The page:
BASED on expectations of a United States economic recovery, the Dow Jones Industrial average closed above the important 3000 point barrier last week for the first time ever. Barring the unexpected, however, the recovery will probably be modest and lean, most economists agree. That's the kind of situation that benefits such economic sectors as advertising, pharmaceuticals, and insurance - where expansion is slow yet steady, says Eric Miller, chief investment officer for Donaldson, Lufkin & Jenrette Securities Corporation.
"We know a lot about the downside of the current recession," Mr. Miller says. "But what's not being discussed is the upside; we [Donaldson, Lufkin & Jenrette] feel that the other side of the recession will involve two to three years of more subdued and modest growth.
"We have a great difficulty making a strong case for consumer cyclicals at this time, such as housing, automobiles, appliances," as well as industrial cyclicals, such as metals.
The Dow's rise in the middle of last week was linked to lower interest rates and better-than-expected earnings reports.
Still, many market analysts say the recovery - without substantial new moves by the Federal Reserve to ease credit - will be lukewarm. Consumers continue to hesitate in prying open their wallets. New business spending on plant and equipment is expected to grow only a modest 2.5 percent this year, according to the US Department of Commerce. Unemployment has been high in basic manufacturing, with many plants operating at reduced capacity. The crucial US auto industry recently turned in another unhappy rep ort; Big Three carmakers believe second-quarter production will fall to a 33-year low. Red ink is flowing at General Motors, Ford, and Chrysler. Finally, the carmakers, as well as other manufacturers, have a new problem; the economic slowdown now starting to occur in Europe could work against US companies heavily dependent on exports, says Suresh Bhirud, portfolio strategist for Dean Witter & Co.
During the first quarter of 1991, Mr. Bhirud notes in a recent study for Dean Witter, the best-performing stocks were in financial services, retailing, selected technology, and consumer growth. Worst market performers included energy issues (given the volatility the Gulf crisis caused in oil prices), basic cyclicals, utilities, and some technology stocks. Miller's favorite strategic sectors, for now, are advertising, chemicals, computers, pharmaceuticals, and insurance. Least-favored sectors include aut os (and auto-related issues), lodging, newspapers, and steel.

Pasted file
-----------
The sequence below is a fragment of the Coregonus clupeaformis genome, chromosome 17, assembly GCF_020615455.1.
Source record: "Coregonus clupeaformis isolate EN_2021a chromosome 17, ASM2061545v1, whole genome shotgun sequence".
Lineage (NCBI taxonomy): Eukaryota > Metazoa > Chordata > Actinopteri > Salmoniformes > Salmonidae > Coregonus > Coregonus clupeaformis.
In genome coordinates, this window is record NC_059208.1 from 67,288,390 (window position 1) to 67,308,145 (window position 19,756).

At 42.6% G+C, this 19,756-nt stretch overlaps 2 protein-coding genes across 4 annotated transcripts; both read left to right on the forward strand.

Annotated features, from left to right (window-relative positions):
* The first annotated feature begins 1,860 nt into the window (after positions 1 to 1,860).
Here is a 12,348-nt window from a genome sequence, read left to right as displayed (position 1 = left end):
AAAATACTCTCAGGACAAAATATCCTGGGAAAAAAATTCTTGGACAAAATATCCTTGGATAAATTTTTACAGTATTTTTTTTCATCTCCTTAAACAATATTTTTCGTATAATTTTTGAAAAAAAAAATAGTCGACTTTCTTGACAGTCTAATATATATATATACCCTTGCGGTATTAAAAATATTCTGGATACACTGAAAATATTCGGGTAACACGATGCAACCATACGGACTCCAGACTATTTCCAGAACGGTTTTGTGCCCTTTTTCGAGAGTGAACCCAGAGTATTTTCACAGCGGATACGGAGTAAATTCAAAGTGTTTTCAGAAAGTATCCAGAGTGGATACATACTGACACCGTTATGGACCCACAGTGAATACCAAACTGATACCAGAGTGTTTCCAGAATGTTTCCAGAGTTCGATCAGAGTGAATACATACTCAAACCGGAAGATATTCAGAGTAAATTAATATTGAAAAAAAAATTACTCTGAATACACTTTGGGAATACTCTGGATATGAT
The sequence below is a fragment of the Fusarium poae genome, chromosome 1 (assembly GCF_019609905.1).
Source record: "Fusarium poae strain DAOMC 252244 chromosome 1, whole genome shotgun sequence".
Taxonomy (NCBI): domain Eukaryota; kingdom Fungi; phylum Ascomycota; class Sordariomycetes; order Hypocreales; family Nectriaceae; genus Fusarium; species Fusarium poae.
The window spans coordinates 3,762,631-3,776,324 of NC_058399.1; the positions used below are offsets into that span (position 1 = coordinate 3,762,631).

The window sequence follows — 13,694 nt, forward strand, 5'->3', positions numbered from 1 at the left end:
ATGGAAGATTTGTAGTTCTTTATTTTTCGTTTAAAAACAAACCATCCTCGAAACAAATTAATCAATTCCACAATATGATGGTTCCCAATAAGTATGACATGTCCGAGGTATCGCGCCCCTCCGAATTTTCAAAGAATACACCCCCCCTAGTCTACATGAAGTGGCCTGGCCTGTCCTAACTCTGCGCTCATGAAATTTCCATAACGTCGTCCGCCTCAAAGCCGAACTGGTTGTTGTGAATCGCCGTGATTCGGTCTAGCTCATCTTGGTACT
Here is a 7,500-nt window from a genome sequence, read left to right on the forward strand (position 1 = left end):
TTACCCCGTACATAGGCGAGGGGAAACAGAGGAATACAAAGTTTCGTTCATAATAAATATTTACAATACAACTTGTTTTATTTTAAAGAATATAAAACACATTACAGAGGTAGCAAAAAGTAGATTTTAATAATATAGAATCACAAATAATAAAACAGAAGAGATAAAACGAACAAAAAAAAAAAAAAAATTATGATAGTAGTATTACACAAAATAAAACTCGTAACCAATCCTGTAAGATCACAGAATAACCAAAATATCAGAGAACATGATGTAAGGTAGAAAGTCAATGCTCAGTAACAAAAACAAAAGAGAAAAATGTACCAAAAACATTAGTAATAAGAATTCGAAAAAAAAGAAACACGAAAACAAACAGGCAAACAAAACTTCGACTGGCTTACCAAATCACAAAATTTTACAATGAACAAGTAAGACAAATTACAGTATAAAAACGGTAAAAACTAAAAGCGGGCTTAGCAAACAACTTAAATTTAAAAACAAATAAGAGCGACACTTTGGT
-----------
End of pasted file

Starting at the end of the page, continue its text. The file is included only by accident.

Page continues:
Regarding market strategy, Miller favors taking a balanced position; thus, the current asset-allocation model for Donaldson, Lufkin & Jenrette commits 40 percent of a portfolio to fixed income (bonds), 55 percent to stocks, and 5 percent to cash.
According to Miller, the overall stock market seems reasonably priced. Secondary stocks, he believes, will continue to outperform the big blue-chip issues. Part of the reason for the market's attention to secondaries, he says, is the rebound in the dollar against overseas currencies, which could inhibit the earnings and market performance of some multinationals.
Still, Miller says it is better to buy stocks based on individual company outlooks, rather than in terms of specific economic sectors within the economy. Conglomerates, by definition, engage in a broad range of enterprises and sectors.
Donaldson, Lufkin & Jenrette's focus on advertising is somewhat unique, since many investment houses overlook the sector. But Donaldson believes that the industry has growth potential not only domestically, but also abroad, particularly Europe.
Next year should be a good one for advertising. All events of the Summer Olympics in Barcelona, Spain, are expected to be televised. Then there's the World's Fair, the largest since 1970, in Seville, Spain. Between 15 million and 20 million visitors are expected. And Euro-Disney, the latest Disney resort/tourist complex, opens in France. Finally, economic barriers fall in the European Community in 1992, which should boost commerce.